In April of 1738, Walpole decided to take action against an illegal practice. Censorship;England Complaining “I have been made to speak the very reverse of what I meant” and maintaining that partisan periodicals represented a debate with “all the learning, and the argument, thrown into one side, and on the other, nothing but what was low, mean, and ridiculous,” he asked for a resolution from the House of Commons vowing to prosecute reports of debates, even when Parliament was not in session. The House complied.

The resolution left Cave in a quandary, as the debates of the 1738 session were already prepared for publication. Fortunately, he had recently engaged a youthful Samuel Johnson, later to become one of England’s leading literary figures, to write up the debates. Johnson quickly penned an introduction stating that Lemuel Gulliver’s grandson had returned to Lilliput and discovered that the Senate there bore a remarkable resemblance to Britain’s Parliament (a reference to Jonathan Swift’s 1726 satire Gulliver’s Travels). The debates appeared, under disguised names, and Walpole was unwilling to invite ridicule by admitting that he was the original of Johnson’s clever satire.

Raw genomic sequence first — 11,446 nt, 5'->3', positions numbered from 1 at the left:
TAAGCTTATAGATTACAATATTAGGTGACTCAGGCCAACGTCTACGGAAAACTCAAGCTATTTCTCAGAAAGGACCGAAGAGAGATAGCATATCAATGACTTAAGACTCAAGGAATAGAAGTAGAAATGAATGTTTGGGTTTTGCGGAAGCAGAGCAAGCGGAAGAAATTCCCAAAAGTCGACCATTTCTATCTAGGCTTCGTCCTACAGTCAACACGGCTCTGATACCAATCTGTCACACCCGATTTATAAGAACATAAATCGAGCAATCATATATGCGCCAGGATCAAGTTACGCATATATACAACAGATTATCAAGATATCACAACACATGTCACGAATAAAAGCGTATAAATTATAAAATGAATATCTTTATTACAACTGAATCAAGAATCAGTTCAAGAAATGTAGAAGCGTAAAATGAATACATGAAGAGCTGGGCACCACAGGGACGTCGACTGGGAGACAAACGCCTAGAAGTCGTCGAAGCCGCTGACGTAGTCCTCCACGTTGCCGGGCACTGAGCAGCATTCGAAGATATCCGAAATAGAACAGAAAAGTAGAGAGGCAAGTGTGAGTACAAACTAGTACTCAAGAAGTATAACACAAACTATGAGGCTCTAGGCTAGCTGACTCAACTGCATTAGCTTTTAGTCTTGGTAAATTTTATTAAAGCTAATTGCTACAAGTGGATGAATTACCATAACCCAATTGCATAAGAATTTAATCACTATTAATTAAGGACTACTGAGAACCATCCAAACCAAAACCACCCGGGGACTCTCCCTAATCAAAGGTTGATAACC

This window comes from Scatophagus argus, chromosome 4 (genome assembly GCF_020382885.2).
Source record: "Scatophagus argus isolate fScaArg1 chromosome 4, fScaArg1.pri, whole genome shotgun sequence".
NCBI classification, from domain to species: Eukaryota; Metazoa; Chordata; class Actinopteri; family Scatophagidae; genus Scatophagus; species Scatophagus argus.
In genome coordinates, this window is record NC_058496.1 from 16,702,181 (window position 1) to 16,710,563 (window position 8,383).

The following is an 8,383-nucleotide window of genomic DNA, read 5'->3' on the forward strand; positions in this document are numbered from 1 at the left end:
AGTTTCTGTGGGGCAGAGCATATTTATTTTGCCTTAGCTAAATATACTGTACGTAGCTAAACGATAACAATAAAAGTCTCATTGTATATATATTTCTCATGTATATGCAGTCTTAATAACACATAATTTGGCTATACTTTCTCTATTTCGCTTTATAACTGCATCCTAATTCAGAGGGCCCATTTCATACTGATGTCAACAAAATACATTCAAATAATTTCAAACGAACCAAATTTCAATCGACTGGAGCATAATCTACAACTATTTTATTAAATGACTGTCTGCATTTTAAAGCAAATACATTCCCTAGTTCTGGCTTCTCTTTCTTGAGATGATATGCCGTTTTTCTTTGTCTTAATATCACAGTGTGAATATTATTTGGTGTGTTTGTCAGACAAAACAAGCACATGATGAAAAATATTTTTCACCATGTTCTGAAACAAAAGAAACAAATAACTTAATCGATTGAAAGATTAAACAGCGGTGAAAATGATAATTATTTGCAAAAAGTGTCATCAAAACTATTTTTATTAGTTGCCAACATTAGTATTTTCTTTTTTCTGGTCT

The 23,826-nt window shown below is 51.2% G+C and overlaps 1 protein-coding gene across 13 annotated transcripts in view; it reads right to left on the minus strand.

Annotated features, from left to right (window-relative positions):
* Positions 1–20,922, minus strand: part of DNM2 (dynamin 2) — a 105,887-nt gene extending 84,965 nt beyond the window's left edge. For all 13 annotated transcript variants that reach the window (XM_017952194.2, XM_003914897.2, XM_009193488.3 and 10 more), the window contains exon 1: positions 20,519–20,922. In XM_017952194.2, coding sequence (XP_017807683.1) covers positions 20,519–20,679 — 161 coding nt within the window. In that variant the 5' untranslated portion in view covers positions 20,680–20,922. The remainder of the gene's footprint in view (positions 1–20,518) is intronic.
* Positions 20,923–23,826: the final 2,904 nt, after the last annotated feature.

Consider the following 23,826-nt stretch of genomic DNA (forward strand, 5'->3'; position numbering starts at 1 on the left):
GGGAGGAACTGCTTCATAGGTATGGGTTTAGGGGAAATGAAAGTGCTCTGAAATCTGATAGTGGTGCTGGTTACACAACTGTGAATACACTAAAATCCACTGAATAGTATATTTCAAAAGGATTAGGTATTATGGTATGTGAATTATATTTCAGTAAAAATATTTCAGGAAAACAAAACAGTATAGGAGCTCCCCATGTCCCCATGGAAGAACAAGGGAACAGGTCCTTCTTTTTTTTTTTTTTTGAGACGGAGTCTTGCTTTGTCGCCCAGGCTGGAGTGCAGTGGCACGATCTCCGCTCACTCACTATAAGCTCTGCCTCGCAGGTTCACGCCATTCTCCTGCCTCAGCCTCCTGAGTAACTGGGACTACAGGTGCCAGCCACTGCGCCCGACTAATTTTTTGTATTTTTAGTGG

“Debates in the Senate of Lilliput” “Debates in the Senate of Lilliput” (Johnson)[Debates in the Senate of Lilliput] appeared from 1738 until 1746. It appeared during a time when public interest in proceedings of Parliament was at an unprecedented high because of controversies about Walpole’s fiscal policies and the international crisis that had culminated in the War of the Austrian Succession (1740-1748). By 1746, interest had waned, and Cave decided that the costs and risks associated with detailed parliamentary reporting were no longer worth their benefits.

After “Debates in the Senate of Lilliput” ceased to appear in Gentleman’s Magazine, London Magazine